These include, among others, agar, carrageenin and gelans (xylan) of red algae; pectin and ulvin of the green algae; the fucoidin of brown algae; the mucilaginous compounds of blue-green algae and those of diatoms.
Essay # 6. General Characteristics of Algae:
1. The word algae (sing, alga) is derived from a Latin word ‘alga’ which means ‘sea weeds’. The science that deals with their study is called ‘algology’.The Greek word for algae is ‘phykos and, therefore, their study is also called phycology (Gr. phykos, sea weeds; logos, study or discourse).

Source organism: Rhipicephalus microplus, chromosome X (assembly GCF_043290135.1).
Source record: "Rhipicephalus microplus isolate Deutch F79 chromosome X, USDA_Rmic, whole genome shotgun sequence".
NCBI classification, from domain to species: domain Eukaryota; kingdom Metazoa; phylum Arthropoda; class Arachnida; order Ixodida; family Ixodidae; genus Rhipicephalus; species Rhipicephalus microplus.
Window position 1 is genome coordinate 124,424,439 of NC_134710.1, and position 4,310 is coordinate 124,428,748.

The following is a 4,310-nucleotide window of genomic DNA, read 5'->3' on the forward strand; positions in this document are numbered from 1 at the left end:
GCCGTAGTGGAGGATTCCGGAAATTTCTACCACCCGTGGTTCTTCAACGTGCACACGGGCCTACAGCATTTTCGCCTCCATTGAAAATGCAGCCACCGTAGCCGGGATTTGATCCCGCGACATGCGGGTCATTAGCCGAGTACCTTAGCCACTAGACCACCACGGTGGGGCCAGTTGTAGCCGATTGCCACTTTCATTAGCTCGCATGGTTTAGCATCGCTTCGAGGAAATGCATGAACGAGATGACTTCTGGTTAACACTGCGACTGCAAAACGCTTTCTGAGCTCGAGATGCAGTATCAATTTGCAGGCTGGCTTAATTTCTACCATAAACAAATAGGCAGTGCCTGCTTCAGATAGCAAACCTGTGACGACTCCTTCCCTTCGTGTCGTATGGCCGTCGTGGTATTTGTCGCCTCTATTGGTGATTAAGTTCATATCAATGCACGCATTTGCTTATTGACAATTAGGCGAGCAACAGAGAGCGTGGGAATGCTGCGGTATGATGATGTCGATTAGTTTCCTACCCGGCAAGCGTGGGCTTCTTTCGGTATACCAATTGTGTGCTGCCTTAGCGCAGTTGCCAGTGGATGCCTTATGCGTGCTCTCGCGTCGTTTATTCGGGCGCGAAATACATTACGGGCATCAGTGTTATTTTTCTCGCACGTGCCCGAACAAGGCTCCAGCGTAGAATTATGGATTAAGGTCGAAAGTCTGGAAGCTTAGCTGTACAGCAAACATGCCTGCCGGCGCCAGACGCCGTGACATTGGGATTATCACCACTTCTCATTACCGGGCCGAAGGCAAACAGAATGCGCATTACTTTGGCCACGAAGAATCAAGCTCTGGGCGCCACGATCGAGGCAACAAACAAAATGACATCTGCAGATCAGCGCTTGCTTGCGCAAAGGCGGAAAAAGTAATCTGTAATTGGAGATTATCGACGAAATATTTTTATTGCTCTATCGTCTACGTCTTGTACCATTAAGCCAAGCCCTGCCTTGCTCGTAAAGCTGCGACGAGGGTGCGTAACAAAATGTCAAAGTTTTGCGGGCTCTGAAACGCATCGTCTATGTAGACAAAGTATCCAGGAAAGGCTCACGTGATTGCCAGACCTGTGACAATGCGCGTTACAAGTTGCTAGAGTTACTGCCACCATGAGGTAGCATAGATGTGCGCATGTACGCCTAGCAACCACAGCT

2. In different systems of classification of plants, the algae have been differently ranked as an order, a class, a division, or a group. They may, however, be defined as “an assemblage of chlorophyll – bearing autotrophic Thallophytes, bounded by a cell wall, made up of pure or mixed carbohydrates”.
3. According to the latest estimates of B.N. Prasad (1984), “out of a world total of 2475 genera and 28,305 species of algae, 666 genera and 5136 species are represented in India. This amounts to a proportion of 28.3% of global generic representation and 18.1% of world species”.